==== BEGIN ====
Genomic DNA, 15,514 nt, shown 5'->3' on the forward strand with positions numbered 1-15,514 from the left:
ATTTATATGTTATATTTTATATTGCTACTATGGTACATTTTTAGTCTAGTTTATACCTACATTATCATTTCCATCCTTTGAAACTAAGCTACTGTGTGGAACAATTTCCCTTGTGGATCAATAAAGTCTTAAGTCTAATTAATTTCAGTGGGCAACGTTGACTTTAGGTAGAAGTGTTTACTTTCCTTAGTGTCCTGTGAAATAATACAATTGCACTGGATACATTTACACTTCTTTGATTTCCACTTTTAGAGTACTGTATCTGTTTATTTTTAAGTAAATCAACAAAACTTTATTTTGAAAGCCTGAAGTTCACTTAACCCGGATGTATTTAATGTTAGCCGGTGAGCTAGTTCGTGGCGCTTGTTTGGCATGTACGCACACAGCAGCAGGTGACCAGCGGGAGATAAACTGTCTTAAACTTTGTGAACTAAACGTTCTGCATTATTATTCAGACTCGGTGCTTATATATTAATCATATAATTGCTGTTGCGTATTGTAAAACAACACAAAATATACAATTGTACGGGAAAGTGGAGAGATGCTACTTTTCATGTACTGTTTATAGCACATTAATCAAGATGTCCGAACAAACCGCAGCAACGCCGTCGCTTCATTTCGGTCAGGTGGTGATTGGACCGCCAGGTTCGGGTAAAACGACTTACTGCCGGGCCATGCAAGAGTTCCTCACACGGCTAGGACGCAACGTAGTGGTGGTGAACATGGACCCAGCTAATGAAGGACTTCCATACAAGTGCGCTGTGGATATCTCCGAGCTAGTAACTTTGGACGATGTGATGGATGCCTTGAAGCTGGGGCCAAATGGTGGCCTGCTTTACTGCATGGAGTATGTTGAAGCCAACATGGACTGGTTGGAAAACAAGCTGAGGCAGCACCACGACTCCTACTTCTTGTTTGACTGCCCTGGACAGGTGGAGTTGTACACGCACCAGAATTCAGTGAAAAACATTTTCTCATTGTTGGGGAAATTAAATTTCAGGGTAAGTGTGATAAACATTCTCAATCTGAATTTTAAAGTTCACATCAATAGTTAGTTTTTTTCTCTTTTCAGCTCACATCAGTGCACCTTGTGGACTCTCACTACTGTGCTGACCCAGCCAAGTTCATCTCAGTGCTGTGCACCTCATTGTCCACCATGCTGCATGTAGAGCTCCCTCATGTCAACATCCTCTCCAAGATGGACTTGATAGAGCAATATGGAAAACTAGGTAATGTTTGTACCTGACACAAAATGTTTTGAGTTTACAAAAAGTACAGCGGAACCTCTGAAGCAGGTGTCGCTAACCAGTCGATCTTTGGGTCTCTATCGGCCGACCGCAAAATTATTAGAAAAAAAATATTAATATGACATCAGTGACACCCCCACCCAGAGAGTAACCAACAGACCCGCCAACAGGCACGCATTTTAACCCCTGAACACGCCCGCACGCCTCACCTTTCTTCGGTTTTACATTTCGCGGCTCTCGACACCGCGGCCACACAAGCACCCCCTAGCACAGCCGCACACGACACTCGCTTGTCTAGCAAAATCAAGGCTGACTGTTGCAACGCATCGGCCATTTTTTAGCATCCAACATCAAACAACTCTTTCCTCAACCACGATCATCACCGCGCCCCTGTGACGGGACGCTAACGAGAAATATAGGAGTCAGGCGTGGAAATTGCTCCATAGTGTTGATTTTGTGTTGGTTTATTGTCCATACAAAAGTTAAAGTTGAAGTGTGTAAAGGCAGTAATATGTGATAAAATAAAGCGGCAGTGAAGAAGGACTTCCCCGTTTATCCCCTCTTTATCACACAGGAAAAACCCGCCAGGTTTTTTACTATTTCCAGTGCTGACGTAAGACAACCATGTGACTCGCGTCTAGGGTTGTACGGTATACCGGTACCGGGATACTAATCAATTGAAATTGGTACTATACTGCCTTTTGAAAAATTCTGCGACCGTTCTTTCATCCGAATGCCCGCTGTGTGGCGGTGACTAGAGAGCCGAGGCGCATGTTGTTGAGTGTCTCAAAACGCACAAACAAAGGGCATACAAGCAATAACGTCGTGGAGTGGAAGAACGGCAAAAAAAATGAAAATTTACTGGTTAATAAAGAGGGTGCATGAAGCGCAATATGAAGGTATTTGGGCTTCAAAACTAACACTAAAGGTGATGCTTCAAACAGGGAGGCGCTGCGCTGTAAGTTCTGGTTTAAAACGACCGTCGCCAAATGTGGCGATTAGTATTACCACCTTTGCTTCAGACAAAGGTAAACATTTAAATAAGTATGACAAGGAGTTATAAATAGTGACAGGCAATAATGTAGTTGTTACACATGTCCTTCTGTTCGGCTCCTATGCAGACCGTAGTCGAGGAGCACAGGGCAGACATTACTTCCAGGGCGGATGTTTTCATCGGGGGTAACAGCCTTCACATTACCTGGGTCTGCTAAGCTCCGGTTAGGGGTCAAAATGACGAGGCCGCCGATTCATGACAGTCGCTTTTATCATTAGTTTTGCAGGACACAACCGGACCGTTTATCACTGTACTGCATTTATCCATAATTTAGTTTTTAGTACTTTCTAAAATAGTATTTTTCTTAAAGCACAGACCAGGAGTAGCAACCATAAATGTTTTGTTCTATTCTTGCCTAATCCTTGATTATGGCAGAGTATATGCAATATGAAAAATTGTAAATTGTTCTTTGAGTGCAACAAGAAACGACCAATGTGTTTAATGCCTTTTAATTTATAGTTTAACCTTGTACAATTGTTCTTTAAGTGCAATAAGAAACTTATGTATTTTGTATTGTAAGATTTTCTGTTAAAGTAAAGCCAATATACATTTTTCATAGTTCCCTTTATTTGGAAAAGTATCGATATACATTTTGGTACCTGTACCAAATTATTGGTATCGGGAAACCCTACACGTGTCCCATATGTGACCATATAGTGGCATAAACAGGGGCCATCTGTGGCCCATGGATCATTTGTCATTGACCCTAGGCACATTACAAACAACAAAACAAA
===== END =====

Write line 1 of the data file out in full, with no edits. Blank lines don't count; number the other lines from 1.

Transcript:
Genomic DNA, 15,514 nt, shown 5'->3' on the forward strand with positions numbered 1-15,514 from the left: